Looks interesting!

64-bit Linux

There was some discussion on the fedora-devel list about changing the default architecture for 32-bit Fedora. Which would mean that users running 32-bit Fedora with modern CPU’s will see some improvement, while older hardware will need to be supported by some secondary means or not at all.

There are some good points in the thread, but the question I found myself asking was: “Why do I still run 32-bit Linux at all?”. For 3 years, all of my computers have been 64-bit hardware.

I thought it was the web, however …

  • Flash: Runs great using 32-bit software in 64-bit Fedora (the native 64-bit plugin is currently in beta).
  • Java: OpenJDK has had a native 64-bit browser plugin for Java for over a year (the official native 64-bit plugin for Sun Java was released almost 6 months ago) .
  • I don’t even use things like RealPlayer anymore, and most websites no longer bother to embed video directly.

I often would recommend to people that multimedia had limitations or would require work in 64-bit Linux, but all my DVD’s, music and collected media work perfectly fine! And if you’ve looked at tutorials for media playback, there is little or no difference in the work required. (FYI: I have not missed anything for NOT having the win32 binary dll’s).

The only insignificant difference is the (sometimes) 10-15% size increase in downloads and applications for using 64-bit software. However for the performance gain, the cost in hard disk or download time is well worth it.

I feel silly for installing CentOS 32-bit on my personal server last year. That is not even used for multimedia or web. I think may upgrade it.

I admit I’ve been a luddite for far too long. If your hardware supports it (almost no new hardware is pure 32bit), then you should be using 64-bit Linux. In your next update or install cycle, skip the i386 and go download the X86_64!

Fedora 11 Released

“This is Fedora!”. Leonidas is in command!

After a minor 2 week delay, the diligent Fedora project just announced the release of Fedora 11.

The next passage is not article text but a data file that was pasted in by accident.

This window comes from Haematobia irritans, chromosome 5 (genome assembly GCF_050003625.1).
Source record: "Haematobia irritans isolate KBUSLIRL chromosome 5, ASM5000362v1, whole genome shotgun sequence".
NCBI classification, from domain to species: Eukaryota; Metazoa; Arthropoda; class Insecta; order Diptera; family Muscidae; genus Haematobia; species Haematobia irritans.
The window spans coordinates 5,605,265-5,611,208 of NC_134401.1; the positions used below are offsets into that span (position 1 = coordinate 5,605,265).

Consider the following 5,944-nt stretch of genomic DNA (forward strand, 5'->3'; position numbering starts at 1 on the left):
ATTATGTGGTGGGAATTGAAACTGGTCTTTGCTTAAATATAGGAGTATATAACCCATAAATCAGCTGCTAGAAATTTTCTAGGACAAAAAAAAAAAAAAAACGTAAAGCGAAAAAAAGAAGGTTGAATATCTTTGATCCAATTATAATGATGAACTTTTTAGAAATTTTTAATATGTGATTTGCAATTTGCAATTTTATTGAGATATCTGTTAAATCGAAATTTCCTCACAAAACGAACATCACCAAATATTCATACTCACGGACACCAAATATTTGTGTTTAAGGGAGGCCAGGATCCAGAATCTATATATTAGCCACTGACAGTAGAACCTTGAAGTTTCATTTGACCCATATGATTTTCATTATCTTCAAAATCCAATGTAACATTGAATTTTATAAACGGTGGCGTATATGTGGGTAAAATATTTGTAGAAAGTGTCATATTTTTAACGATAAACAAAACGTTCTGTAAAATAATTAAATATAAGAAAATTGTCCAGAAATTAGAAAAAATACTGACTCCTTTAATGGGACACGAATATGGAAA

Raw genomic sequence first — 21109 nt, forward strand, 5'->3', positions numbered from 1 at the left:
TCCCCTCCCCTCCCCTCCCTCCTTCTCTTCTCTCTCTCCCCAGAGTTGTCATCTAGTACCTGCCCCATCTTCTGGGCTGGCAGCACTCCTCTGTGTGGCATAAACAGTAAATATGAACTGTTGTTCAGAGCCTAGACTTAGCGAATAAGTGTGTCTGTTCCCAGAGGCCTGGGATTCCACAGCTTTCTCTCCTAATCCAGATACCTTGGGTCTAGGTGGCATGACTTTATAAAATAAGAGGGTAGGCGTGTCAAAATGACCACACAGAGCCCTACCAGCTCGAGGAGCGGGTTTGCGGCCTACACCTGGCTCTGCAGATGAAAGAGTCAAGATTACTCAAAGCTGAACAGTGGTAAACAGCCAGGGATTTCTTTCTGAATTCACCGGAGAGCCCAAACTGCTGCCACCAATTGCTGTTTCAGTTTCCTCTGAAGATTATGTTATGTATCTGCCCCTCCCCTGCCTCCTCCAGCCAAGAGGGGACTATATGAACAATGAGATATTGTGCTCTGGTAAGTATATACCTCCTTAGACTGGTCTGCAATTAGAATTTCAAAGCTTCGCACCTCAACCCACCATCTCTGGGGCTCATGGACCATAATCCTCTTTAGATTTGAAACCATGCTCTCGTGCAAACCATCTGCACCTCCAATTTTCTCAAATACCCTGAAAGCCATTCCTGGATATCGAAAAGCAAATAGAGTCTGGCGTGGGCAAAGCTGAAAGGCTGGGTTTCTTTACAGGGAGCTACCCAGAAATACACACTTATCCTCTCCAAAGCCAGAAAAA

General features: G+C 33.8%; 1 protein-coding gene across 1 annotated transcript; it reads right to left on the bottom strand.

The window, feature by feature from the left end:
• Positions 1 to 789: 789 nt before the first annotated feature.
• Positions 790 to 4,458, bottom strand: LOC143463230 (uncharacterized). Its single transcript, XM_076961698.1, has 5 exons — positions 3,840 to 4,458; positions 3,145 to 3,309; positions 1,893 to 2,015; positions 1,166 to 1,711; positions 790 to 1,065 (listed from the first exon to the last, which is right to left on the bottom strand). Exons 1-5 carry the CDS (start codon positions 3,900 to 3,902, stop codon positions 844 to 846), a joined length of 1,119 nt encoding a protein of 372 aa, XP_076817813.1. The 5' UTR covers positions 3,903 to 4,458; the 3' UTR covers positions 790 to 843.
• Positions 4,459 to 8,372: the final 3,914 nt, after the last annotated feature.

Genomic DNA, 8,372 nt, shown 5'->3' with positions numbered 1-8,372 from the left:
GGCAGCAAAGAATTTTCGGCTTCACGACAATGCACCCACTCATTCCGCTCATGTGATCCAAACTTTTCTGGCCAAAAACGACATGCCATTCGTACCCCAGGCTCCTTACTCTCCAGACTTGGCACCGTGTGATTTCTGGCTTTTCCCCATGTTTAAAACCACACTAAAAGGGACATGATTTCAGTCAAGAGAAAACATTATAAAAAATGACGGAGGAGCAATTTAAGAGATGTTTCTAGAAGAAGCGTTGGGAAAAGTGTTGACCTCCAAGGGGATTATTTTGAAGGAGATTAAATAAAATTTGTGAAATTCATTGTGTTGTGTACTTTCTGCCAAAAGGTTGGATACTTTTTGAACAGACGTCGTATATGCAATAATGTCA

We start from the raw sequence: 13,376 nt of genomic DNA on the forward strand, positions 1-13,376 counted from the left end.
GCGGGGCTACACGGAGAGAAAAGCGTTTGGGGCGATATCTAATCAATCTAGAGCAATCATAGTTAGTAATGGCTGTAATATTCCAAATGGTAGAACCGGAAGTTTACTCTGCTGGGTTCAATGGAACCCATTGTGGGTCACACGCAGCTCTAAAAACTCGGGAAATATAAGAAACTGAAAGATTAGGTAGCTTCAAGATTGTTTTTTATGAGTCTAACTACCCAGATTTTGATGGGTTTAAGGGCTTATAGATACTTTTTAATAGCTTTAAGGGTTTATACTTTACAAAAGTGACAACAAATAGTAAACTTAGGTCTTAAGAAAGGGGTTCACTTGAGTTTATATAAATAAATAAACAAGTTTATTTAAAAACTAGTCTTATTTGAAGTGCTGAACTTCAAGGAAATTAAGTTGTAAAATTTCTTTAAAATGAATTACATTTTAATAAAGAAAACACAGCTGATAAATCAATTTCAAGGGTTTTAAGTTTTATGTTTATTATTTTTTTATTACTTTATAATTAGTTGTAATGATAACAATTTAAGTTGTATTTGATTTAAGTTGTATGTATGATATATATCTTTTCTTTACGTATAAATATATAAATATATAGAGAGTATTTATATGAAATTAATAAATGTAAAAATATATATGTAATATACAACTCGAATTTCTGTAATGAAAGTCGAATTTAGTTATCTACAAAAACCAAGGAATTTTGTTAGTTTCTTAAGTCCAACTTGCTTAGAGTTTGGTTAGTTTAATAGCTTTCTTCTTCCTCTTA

The Fedora 11 Feature List seems rather spectacular with many big (and small) inclusions. There really are too many updates to list, some of the the highlights:


  • GNOME 2.26 – Disk burning, Simpler file sharing, Better volume control, Media player enhancements
  • KDE 4.2.2 – more updates to KDE4
  • XFCE 4.6
  • Better font installer
  • Faster startup (20 seconds to get to Gnome)


  • DeltaRPM support – faster, smaller downloads for updates
  • Bluetooth Improvements
  • Default EXT4 Filesystem
  • Nouveau Driver as Default for Nvidia Video Cards


  • Firefox 3.5(beta) – HTML5 and native video support
  • Thunderbird 3.0
  • Kernel 2.6.29
  • Netbeans 6.5 – popular IDE (alternative to Eclipse)
  • X-Server 1.6

You can download Fedora 11 using the standard mirrors or using the Torrent (recommended).

Please user the Fedora-List mailing list or any of the forums for help. I have published my Personal Fedora 11 Installation Guide which is quite similar to Fedora 10 (but with less issues)!

If you try Fedora 11, on the surface you may not notice how many major and minor improvements have been worked into this release. Download, install and explore and I’m sure you will realize the positive changes in this rapidly moving distribution.


I finally got around to signing up with the microblogging site Apparently it’s where the true geeks are! I used the handle mjmwired to make this more specific to my site and technical stuff. For the time being, unless I know someone, I am subscribing only to Linux and Fedora related people and groups. I hope to change that.

I am currently following a group of Fedora developers and contributors that have participated in mailing lists or have a blog, etc. Most are above my league, but my intention is only to silently listen to the traffic there.

If you’re on let me know and I’ll subscribe to anyone who visits my site, reads my blog, has sent me an email or wants to communicate. I honestly would like to better connect with my readers. I’m hoping this will be fun and interesting!

* As always if you want to send me any message, I appreciate any and all comments through my standard contact form.